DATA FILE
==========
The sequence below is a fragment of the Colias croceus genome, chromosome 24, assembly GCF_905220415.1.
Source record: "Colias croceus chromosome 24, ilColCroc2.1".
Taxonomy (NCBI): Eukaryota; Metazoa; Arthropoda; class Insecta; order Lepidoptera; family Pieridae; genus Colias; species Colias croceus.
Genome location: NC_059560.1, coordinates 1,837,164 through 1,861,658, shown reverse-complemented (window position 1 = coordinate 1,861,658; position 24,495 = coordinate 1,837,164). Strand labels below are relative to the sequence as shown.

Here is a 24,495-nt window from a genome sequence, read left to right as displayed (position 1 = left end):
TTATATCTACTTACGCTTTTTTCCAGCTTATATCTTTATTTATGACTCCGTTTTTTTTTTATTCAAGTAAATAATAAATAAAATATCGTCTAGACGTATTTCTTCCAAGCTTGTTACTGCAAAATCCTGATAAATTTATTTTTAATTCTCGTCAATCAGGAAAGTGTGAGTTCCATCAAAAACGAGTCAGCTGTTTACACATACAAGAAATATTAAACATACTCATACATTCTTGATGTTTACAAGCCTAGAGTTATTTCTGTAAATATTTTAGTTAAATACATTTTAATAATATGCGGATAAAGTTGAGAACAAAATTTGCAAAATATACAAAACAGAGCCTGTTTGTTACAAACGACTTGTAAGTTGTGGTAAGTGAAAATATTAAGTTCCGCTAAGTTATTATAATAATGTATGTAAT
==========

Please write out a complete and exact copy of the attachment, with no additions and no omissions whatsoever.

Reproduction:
The sequence below is a fragment of the Colias croceus genome, chromosome 24, assembly GCF_905220415.1.
Source record: "Colias croceus chromosome 24, ilColCroc2.1".
Taxonomy (NCBI): Eukaryota; Metazoa; Arthropoda; class Insecta; order Lepidoptera; family Pieridae; genus Colias; species Colias croceus.
Genome location: NC_059560.1, coordinates 1,837,164 through 1,861,658, shown reverse-complemented (window position 1 = coordinate 1,861,658; position 24,495 = coordinate 1,837,164). Strand labels below are relative to the sequence as shown.

Here is a 24,495-nt window from a genome sequence, read left to right as displayed (position 1 = left end):
TTATATCTACTTACGCTTTTTTCCAGCTTATATCTTTATTTATGACTCCGTTTTTTTTTTATTCAAGTAAATAATAAATAAAATATCGTCTAGACGTATTTCTTCCAAGCTTGTTACTGCAAAATCCTGATAAATTTATTTTTAATTCTCGTCAATCAGGAAAGTGTGAGTTCCATCAAAAACGAGTCAGCTGTTTACACATACAAGAAATATTAAACATACTCATACATTCTTGATGTTTACAAGCCTAGAGTTATTTCTGTAAATATTTTAGTTAAATACATTTTAATAATATGCGGATAAAGTTGAGAACAAAATTTGCAAAATATACAAAACAGAGCCTGTTTGTTACAAACGACTTGTAAGTTGTGGTAAGTGAAAATATTAAGTTCCGCTAAGTTATTATAATAATGTATGTAAT